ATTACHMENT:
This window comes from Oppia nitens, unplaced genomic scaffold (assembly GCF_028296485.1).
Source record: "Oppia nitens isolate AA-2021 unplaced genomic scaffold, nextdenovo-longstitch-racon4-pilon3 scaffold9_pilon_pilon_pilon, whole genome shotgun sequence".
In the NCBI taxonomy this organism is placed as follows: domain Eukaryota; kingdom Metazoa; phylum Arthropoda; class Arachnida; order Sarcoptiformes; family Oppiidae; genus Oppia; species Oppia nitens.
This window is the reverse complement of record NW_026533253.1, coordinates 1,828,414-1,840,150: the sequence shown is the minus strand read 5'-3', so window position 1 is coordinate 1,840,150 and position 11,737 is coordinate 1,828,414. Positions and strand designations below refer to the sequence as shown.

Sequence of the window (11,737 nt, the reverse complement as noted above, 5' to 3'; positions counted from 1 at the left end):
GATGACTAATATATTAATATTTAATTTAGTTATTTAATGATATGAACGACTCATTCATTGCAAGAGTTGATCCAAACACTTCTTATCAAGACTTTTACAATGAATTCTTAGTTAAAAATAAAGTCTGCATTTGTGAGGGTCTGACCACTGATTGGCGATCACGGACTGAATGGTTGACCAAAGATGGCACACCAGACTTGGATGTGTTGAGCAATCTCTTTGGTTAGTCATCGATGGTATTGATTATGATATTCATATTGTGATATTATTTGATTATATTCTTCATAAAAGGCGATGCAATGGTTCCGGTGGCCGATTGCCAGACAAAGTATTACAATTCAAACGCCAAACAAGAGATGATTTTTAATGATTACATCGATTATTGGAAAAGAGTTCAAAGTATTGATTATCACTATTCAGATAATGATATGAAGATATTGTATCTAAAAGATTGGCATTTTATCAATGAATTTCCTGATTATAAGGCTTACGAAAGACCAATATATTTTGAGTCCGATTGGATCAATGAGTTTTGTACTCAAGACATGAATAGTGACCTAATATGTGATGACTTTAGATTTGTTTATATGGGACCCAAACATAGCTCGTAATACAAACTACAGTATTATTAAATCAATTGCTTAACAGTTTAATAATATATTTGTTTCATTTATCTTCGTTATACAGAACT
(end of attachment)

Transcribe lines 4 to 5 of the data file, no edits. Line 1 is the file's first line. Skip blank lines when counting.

This window is the reverse complement of record NW_026533253.1, coordinates 1,828,414-1,840,150: the sequence shown is the minus strand read 5'-3', so window position 1 is coordinate 1,840,150 and position 11,737 is coordinate 1,828,414. Positions and strand designations below refer to the sequence as shown.

Sequence of the window (11,737 nt, the reverse complement as noted above, 5' to 3'; positions counted from 1 at the left end):